A number of things may come to mind when the film, Sabrina, is mentioned. For sure, topping the list of items is the late great Audrey Hepburn, who played the character of the chauffeur’s daughter gracefully (she was nominated for an Oscar for this role). Then, there’s the classic love triangle involving Sabrina, David, and Linus.
As for me, mention Sabrina, and the first thing I will tell you is soufflé! My favorite scene involves Sabrina escaping to Paris after being heartbroken with Linus, as he never noticed her at the beginning. Still heartbroken, she attends culinary school, where, in one scene, all students are asked to make a soufflé.
As the professor inspects (criticizes) each dish, he goes to his last two pupils. Baron St. Fontanel, an old gentleman, does the perfect soufflé. On the other hand, Sabrina fails as she didn’t even turn on the oven!
[Jump to 00:05:16 to see the actual scene on the soufflé]
He then tells Sabrina, “A woman happily in love, she burns the soufflé. A woman unhappily in love, she forgets to turn on the oven.” Somehow, this starts a friendship between the two, and Audrey Hepburn’s outlook – and look — start to change. She gets a makeover, and goes back to America. And the rest of the story is in the DVD.
I had wanted to make a soufflé since then, but never had the time to do so. Admittedly, I also have been intimidated by it. Separating egg whites and yolks are not in my natural comfort zone as compared to say, pasta. The soufflé is a dessert that requires a little more technique than making brownies or apple pie. And so, I have spent so many years being happy with just having a taste of it in restaurants here and there.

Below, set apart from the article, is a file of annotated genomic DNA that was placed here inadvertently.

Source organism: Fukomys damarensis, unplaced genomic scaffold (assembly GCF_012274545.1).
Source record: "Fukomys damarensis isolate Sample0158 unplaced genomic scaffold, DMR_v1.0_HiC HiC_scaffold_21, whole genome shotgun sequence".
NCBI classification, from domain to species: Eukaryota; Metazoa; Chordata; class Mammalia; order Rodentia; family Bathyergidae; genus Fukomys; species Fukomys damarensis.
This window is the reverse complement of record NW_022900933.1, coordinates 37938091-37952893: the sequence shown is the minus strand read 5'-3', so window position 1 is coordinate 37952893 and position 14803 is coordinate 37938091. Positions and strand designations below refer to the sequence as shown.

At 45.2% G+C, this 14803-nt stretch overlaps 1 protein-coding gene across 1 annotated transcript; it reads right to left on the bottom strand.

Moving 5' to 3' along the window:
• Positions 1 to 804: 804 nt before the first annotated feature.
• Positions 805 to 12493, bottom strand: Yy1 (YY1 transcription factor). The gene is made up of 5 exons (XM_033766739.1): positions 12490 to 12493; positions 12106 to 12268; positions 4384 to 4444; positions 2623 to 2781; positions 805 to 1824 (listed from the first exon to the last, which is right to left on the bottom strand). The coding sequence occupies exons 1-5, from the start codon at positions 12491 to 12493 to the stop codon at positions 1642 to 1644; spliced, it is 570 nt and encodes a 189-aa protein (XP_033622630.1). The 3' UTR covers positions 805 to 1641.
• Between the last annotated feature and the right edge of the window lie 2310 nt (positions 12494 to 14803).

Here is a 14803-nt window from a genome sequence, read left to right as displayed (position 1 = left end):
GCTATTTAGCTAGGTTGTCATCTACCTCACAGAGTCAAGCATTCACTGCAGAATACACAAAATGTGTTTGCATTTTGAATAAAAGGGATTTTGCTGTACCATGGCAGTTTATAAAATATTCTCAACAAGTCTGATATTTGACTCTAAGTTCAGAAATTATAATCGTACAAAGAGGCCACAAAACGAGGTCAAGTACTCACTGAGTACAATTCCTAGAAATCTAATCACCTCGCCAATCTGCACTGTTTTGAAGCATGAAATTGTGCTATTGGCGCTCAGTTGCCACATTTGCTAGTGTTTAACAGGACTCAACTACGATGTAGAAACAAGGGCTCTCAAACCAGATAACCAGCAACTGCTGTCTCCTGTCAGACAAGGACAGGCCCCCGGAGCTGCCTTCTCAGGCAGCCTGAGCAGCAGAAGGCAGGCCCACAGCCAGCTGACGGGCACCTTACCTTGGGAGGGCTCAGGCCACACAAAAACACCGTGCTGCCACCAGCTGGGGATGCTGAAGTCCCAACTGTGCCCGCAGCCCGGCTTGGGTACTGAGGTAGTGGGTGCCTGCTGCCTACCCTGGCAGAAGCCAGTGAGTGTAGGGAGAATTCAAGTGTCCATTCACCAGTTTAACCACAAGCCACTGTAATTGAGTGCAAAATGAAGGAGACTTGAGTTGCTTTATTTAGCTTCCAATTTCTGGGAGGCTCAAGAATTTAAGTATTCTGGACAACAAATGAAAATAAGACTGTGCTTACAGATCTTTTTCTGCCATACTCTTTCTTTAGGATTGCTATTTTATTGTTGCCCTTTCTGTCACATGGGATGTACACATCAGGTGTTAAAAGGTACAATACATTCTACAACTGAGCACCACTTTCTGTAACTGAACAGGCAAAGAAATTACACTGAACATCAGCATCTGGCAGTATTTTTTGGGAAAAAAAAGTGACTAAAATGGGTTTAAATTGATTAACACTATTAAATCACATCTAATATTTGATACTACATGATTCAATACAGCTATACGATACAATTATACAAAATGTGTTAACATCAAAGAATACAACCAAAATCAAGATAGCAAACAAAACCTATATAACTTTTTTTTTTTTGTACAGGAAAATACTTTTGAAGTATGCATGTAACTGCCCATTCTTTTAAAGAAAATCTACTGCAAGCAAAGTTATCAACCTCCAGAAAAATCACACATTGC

But of course, I cannot stay intimidated forever. And certainly not when I have a food blog! I did create this blog, after all, to also conquer my fears, and conquer new heights in my culinary journey.
I realized that the soufflé is a fun dish to make. It is served either as a dessert or even as a savory dish. The egg whites, which are beaten at high speeds to incorporate air into them, are folded into the chocolate mixture. During the baking process, the air lifts the mixture up, which is why soufflés rise when baked. A quick Google search reveals that soufflé comes from the French verb souffler,which means “to blow up.”
After benchmarking with different recipes, I created my own. It’s a chocolate soufflé recipe, made simple because of its ingredients (no complicated ingredients here). It’s fairly simple to make. And the taste? It’s rich because of the chocolate yet light and fluffy. Who knows, you may even sing La Vie En Rose like Audrey when tasted.
- I used this Belgian chocolate bar, which I purchased in Minneapolis. It’s very delicious!
- Bittwersweet chocolate, 150 ml (around 5 Oz), coarsely chopped
- 3 egg yolks (you may need 1 or 2 extra yolks)
- To easily separate the yolks from the whites, it’s always best to chill the eggs (especially if you live in a country with tropical climate like the Philippines!). The funny thing with me is I placed the eggs in the freezer with the intention of taking them out after a few minutes. But I forgot about the eggs and left them in the freezer overnight. The following morning, I brought them out and got them thawed for about 15 minutes. Guess what. The accident allowed me to separate the yolks and whites more easily. By the way, is this a “Hidden Mickey” I see?
- 6 egg whites
- 1/4 tsp salt
- White Sugar, 1/3 cup
- Coffee powder, 1 tsp
- Lemon juice, 2 tsp
- Vanilla extract 1 tsp
- Confectioner’s Sugar for garnish
- Preheat your oven to 190C or 375F.
- Melt the chopped chocolate using a double boiler. I use a pyrex bowl, which I put on top of a pot with simmering water. Given the very delicate nature of chocolates, I do not melt them in direct heat. They taste awful when burned. I put a teaspoon of butter first onto the pyrex so that the chocolate does not stick to it.